Saturday, September 5, 2009

Snow Blind

If you’ve ever seen a documentary on Mt. Everest, you’ve no doubt heard about Snow Blindness (medically known as ultraviolet keratitis.) The ailment is a painful eye condition, caused by exposure of unprotected eyes to ultraviolet rays. The closer you get to the mountaintop… the greater the danger.

As I watch commercials (on television, online, on the train, and in hotel elevators...) grab direct mail from my mailbox, click-through on email blasts, ignore web banners, receive “friend requests,” scan my RSS feeds, and more, more, more… I’ve searched for a metaphor that might help to identify the recent phenomenon that I – and millions of others – are experiencing. After some pondering, I've concluded that "Snow Blindness" seems to say it all.

As we continue to climb the mountain of mass communication and perhaps with the addition of social media, we’re reaching the top – my eyes seem to feel the painful condition described as sunburn of the cornea when speaking of snow blindness. Often – especially online – I don’t really know what I’m looking at, or if I even asked to see it. The Wiki says that most people don’t realize they’re going snow blind until it’s already happened to them. Hmmm… I think we’re there. My source goes on to say that the only real cure is total blackness for a period of time. Don’t see us going dark as far as our Internet and media intake is concerned, so maybe a preventative measure or two…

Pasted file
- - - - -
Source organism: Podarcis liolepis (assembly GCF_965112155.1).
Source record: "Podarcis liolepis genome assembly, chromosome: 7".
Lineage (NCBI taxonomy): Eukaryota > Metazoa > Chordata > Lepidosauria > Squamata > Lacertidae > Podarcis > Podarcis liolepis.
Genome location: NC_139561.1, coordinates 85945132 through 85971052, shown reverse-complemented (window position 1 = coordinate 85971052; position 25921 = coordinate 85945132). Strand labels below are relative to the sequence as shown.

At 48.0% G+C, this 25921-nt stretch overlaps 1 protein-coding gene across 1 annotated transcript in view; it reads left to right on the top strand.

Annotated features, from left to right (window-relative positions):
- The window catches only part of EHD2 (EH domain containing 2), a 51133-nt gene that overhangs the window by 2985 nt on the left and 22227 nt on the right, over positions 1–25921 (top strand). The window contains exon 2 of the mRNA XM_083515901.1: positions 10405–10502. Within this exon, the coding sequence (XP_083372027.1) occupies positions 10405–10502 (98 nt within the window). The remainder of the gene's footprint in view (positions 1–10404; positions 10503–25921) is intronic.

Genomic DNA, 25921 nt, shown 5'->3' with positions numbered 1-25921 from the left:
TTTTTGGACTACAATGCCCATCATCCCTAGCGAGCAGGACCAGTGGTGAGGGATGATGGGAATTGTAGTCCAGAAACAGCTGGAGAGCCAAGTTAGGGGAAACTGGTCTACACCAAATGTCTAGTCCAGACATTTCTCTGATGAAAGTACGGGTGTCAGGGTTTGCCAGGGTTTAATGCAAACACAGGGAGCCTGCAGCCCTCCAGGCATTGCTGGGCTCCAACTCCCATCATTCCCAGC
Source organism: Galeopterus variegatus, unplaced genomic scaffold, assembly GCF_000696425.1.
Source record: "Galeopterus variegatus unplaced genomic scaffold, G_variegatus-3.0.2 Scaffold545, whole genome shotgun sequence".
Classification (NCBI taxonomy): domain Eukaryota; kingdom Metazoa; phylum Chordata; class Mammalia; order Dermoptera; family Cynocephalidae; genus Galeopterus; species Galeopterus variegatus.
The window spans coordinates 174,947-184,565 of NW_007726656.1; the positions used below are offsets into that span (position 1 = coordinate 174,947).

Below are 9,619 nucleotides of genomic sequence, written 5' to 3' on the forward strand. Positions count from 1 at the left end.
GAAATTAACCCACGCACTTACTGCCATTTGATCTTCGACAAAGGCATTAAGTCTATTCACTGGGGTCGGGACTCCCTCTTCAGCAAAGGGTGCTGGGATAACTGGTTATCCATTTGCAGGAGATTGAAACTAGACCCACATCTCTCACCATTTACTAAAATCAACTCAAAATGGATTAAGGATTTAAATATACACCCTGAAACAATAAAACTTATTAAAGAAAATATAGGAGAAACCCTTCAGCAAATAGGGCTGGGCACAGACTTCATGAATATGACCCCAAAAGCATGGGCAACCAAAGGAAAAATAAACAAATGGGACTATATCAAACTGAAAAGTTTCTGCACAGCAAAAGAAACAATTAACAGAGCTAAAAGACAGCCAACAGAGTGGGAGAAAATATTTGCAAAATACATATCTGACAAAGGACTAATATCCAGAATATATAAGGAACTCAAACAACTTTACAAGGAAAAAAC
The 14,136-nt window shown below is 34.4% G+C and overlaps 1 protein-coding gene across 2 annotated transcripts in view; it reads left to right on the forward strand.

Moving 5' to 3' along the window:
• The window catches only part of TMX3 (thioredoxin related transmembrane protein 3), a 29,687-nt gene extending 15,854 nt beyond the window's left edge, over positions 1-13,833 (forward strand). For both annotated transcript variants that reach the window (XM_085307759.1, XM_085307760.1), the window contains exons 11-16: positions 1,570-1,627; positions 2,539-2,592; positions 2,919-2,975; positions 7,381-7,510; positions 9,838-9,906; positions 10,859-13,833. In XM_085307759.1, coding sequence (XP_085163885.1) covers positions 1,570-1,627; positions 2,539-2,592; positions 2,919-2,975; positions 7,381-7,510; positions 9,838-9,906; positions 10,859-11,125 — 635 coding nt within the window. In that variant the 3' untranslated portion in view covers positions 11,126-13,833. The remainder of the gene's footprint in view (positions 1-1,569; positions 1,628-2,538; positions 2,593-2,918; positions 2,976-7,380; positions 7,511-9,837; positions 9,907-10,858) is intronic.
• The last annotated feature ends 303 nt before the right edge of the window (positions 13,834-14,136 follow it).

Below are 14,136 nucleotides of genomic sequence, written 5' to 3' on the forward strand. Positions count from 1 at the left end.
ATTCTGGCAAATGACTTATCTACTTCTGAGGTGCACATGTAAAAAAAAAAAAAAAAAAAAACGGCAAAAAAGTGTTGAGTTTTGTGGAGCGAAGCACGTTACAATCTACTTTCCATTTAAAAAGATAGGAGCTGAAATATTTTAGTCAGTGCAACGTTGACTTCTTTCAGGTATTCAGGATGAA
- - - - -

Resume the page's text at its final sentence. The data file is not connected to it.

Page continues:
Use eye protection (figuratively speaking) that filters out the marketing fodder. That is to say, keep your blinders on for things that only serve to distract. Remember that there is an “opt out” button on emails from advertisers that you’d rather not hear from again. Don’t buy the notion that forwarding junk to 10 friends will win you $50k -- it will only server to tick off your friends. Realize that not every blog is true or worth reading (although I would submit that this one is!) And – the age-old truth that states "not all that glitters is gold" still prevails.

As far as the “total blackness” approach to recuperation from our social and marketing media over exposure… I, for one, cannot do it. My business runs on the Internet. But I’m learning to walk away now and again. Re-learning to use my noggin instead of my CPU. A little time to think… just a few minutes away from Instant Messages dinging, email alerts chiming, web ads popping. If I can turn away from the flash for long enough, I just might see the light once again.


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